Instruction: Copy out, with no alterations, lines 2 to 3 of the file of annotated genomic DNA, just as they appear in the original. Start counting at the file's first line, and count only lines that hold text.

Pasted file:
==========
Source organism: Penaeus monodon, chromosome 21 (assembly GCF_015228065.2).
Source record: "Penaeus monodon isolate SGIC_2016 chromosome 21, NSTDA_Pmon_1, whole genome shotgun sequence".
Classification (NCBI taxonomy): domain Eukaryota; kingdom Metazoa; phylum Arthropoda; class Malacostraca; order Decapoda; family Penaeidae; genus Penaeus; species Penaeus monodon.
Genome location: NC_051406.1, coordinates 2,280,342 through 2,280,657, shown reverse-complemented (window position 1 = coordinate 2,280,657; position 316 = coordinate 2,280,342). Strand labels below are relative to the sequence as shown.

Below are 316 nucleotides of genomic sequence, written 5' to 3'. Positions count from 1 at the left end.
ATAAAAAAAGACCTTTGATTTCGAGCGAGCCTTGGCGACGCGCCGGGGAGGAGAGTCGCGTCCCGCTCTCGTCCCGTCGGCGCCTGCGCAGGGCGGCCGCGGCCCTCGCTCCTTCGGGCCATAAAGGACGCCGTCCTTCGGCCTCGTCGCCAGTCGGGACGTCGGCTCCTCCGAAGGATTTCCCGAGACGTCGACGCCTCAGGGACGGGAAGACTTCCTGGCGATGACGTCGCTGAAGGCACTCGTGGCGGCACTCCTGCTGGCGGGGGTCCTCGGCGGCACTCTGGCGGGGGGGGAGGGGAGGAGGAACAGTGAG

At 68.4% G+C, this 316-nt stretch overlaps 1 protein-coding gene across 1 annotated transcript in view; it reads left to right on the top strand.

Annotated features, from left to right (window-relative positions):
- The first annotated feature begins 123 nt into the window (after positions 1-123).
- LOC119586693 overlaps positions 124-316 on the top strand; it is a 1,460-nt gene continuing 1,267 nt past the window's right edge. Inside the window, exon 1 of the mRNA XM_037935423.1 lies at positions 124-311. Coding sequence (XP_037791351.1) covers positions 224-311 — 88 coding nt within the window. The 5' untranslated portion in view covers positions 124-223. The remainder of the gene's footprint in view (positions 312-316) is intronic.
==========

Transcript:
Source record: "Penaeus monodon isolate SGIC_2016 chromosome 21, NSTDA_Pmon_1, whole genome shotgun sequence".
Classification (NCBI taxonomy): domain Eukaryota; kingdom Metazoa; phylum Arthropoda; class Malacostraca; order Decapoda; family Penaeidae; genus Penaeus; species Penaeus monodon.